Campaigners in the Size Acceptance Movement want overweight people to have legal protection against discrimination, in the same way that the law now protects minority groups from work discrimination or hate crimes.
My first reaction to this kind of story is just to laugh. A bunch of fat people who want the law to protect them and their right to eat crisps! Whatever next?
But naturally, there is more to it if you sit and think for a moment. Let’s ignore those people who are fat because of a physical disorder, the majority that are overweight don’t have a healthy relationship with food because of some other psychological issue. They might be just eating junk food, or eating far more than they really need, or generally just using food as a comfort device. It’s true that many of the overweight people I’ve known have been quite solipsistic, withdrawn from regular society and activities because they found it uncomfortable to be on display, even to the extent that the activities they did engage in would be ones that could reassure them that they can do something useful without the need for other people – dog-training for example.
It’s not acceptable for society in general to treat overweight people with violence, as the commentator on the BBC has experienced, but it’s likely that people will pass judgement and comment on an overweight person. That’s a sad fact of life. This reinforcement that something is wrong doesn’t help a fat person to break out of the cycle of despair – it’s difficult to create self-confidence and the ability to live a healthy lifestlye when strangers give you verbal abuse in the street.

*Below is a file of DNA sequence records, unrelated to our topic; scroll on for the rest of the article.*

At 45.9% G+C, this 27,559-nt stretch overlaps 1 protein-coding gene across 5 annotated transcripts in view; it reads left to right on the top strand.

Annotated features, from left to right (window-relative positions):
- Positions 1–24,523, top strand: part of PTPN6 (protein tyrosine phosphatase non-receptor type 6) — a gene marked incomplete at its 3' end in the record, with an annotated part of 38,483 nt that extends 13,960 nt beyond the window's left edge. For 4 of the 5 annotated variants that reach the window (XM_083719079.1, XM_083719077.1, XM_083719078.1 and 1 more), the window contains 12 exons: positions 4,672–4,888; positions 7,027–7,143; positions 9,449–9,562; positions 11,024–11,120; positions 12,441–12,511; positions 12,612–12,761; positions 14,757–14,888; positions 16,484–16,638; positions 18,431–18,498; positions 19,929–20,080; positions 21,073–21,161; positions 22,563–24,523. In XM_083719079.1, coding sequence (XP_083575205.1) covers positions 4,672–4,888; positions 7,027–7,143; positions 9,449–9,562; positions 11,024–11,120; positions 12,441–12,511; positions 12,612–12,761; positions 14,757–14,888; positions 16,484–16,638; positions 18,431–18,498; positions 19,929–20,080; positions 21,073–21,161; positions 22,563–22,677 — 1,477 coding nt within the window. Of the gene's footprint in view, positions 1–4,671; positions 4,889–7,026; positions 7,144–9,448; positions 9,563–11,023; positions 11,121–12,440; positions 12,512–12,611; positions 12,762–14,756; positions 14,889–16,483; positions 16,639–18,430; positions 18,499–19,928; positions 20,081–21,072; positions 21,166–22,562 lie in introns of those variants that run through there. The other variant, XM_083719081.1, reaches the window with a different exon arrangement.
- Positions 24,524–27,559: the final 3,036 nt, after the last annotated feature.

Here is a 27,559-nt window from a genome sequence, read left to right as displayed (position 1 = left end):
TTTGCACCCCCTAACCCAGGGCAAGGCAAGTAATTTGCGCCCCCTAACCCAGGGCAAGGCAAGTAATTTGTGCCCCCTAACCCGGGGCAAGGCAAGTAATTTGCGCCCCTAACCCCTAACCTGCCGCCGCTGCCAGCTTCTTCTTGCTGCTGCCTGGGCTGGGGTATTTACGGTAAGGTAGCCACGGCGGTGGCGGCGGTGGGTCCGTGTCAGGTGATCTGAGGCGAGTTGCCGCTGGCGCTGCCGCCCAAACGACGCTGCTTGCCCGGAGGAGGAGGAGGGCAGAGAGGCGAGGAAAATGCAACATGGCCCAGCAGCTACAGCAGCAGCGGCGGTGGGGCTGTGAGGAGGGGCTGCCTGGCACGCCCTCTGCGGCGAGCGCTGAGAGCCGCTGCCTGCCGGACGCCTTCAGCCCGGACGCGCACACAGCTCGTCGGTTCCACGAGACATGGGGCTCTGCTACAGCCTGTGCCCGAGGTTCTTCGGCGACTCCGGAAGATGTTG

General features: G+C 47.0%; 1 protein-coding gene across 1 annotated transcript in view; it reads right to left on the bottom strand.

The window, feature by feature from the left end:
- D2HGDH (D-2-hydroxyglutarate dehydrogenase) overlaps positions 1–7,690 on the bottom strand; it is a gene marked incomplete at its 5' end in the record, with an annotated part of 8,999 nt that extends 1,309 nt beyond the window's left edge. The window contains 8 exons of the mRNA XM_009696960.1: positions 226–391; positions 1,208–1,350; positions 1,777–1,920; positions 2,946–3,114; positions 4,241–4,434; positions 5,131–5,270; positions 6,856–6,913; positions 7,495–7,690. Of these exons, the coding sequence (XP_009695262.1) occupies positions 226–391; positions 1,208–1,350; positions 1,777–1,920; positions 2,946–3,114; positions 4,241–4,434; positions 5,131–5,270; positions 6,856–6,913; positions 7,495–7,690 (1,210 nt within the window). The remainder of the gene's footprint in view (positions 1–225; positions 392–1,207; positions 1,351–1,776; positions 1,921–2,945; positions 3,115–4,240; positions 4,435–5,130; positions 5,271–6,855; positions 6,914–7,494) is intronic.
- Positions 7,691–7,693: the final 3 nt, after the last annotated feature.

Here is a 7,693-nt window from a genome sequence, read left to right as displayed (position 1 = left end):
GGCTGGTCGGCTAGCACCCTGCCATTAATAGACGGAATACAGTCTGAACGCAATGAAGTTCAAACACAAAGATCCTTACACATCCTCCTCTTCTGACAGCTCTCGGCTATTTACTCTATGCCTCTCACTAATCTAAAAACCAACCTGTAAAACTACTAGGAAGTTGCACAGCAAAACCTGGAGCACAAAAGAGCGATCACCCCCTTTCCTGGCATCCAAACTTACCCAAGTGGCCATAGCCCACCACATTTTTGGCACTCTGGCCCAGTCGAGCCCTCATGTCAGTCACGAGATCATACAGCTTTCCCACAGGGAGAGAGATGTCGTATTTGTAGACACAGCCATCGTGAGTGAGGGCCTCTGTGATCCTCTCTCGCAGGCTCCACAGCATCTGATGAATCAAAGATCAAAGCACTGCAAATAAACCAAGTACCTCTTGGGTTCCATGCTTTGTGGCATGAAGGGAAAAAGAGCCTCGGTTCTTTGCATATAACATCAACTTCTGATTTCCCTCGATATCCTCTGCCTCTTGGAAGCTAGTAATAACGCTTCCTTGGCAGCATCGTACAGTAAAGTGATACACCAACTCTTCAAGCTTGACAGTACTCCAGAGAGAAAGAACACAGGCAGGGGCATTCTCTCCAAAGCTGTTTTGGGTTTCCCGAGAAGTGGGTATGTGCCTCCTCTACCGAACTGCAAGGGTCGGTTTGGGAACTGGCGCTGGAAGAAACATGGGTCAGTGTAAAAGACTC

So I can see why there is a campaign asking for a social acceptance of overweight people. It used to be commonplace to use derogatory terms about people because of their race, gender, or sexual orientation. Clearly the campaigners want to get to a place where it’s no longer cool to derogate fat people, in much the same way as the UK was recently horrified by the use of ‘Paki’ by a contestant on ‘Strictly Come Dancing’.
But, I’m still uneasy about the whole concept of a politcal campaign over fat acceptance.
I heard the woman involved in this BBC report on the radio yesterday and she rejected labels such as ‘obese’. These aren’t terms of abuse, they are medical definitions. It’s true the BMI is not an ideal science, but it’s the best general measure of height/weight ratios we have and if you are off the scale then you are not in a healthy place and had better listen to the doctor rather than claiming discrimination.
Are we now suggesting that it should be considered ‘normal’ to be obese?